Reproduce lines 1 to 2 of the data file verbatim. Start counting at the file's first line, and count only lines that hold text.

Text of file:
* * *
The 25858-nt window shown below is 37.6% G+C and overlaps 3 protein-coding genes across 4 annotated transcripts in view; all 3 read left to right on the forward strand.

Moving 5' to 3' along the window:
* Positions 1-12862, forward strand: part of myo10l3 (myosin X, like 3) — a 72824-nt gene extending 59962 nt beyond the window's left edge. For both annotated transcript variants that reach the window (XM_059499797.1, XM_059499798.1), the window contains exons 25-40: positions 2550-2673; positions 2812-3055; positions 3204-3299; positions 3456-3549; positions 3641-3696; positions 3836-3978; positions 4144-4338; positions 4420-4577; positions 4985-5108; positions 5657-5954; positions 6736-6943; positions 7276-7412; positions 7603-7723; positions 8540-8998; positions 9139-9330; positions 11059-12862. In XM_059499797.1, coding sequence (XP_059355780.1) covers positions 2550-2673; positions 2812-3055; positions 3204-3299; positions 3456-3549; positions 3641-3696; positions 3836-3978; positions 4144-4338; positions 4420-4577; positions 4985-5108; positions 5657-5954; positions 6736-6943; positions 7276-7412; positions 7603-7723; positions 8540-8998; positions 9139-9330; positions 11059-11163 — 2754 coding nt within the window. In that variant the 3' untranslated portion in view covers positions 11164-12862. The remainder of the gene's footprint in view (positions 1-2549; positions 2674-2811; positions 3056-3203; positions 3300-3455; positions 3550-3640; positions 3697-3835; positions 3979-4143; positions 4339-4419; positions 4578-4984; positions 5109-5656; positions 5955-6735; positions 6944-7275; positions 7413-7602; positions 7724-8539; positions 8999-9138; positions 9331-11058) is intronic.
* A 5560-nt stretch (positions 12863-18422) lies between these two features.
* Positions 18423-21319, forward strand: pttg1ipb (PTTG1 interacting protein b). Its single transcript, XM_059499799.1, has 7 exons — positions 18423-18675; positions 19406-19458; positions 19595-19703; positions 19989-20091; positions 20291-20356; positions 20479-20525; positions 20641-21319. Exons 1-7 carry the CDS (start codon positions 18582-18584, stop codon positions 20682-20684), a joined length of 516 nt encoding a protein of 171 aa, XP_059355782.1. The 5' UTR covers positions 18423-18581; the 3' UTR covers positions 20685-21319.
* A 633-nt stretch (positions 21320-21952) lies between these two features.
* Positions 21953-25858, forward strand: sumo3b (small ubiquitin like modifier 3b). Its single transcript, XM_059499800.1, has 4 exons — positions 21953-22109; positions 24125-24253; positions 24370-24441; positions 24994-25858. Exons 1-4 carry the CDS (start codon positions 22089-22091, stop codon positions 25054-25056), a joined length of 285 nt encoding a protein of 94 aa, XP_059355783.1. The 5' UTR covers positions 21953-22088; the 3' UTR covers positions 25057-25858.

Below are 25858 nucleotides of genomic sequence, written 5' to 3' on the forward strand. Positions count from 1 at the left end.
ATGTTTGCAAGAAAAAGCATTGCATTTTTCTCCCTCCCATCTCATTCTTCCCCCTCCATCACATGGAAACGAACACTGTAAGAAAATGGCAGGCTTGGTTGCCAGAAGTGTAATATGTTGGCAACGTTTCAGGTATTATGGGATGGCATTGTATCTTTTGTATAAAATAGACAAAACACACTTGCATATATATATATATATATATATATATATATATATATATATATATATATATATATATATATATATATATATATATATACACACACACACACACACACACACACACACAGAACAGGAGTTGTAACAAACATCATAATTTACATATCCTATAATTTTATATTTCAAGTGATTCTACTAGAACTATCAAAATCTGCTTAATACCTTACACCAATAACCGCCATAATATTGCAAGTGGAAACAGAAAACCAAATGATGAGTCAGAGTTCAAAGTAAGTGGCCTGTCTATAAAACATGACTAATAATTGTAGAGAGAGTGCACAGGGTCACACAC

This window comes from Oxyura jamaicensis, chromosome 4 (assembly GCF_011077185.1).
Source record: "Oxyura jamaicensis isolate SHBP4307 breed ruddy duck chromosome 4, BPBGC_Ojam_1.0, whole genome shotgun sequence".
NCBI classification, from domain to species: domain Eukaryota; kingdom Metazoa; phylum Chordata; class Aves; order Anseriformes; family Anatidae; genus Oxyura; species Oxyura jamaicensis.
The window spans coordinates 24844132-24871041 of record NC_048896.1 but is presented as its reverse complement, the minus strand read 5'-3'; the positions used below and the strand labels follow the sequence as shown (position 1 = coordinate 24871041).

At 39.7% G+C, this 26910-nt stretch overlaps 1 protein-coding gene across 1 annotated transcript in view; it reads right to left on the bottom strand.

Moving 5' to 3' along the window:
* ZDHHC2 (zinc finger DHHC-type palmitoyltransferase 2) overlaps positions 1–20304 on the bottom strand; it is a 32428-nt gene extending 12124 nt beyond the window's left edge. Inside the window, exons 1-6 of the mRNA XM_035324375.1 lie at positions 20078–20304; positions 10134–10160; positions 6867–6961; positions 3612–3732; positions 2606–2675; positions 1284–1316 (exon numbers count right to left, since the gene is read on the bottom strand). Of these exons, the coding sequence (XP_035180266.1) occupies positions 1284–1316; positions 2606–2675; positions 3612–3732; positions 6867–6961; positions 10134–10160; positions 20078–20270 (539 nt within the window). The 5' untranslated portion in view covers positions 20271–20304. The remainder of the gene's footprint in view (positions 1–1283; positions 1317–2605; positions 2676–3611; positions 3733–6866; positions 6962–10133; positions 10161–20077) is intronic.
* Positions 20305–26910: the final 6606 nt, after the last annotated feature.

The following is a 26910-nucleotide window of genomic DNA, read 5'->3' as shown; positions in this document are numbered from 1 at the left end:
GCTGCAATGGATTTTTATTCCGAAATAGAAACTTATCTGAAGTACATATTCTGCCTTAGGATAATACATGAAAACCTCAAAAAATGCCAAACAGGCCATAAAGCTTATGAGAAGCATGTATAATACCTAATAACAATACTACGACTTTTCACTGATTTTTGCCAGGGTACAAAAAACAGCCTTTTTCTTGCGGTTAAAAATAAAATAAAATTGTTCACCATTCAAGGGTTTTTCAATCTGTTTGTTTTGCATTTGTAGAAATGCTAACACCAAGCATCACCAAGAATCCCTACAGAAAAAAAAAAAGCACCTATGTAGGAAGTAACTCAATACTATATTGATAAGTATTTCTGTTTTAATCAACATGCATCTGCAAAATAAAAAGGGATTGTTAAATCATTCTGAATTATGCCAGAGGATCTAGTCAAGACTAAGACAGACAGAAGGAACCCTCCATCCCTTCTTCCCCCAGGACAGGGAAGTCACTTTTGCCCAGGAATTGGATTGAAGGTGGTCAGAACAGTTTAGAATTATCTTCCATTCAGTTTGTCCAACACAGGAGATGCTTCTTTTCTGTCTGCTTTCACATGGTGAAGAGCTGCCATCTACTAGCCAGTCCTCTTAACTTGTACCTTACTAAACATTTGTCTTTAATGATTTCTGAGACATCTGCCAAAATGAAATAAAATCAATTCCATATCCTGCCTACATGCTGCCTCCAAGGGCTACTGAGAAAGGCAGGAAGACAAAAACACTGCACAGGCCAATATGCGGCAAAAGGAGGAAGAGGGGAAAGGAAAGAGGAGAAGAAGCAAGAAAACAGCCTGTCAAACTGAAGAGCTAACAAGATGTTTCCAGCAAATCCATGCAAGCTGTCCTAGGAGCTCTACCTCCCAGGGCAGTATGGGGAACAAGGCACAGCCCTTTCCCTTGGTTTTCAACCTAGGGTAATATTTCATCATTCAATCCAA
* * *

The 25858-nt window shown below is 37.6% G+C and overlaps 3 protein-coding genes across 4 annotated transcripts in view; all 3 read left to right on the forward strand.

Moving 5' to 3' along the window: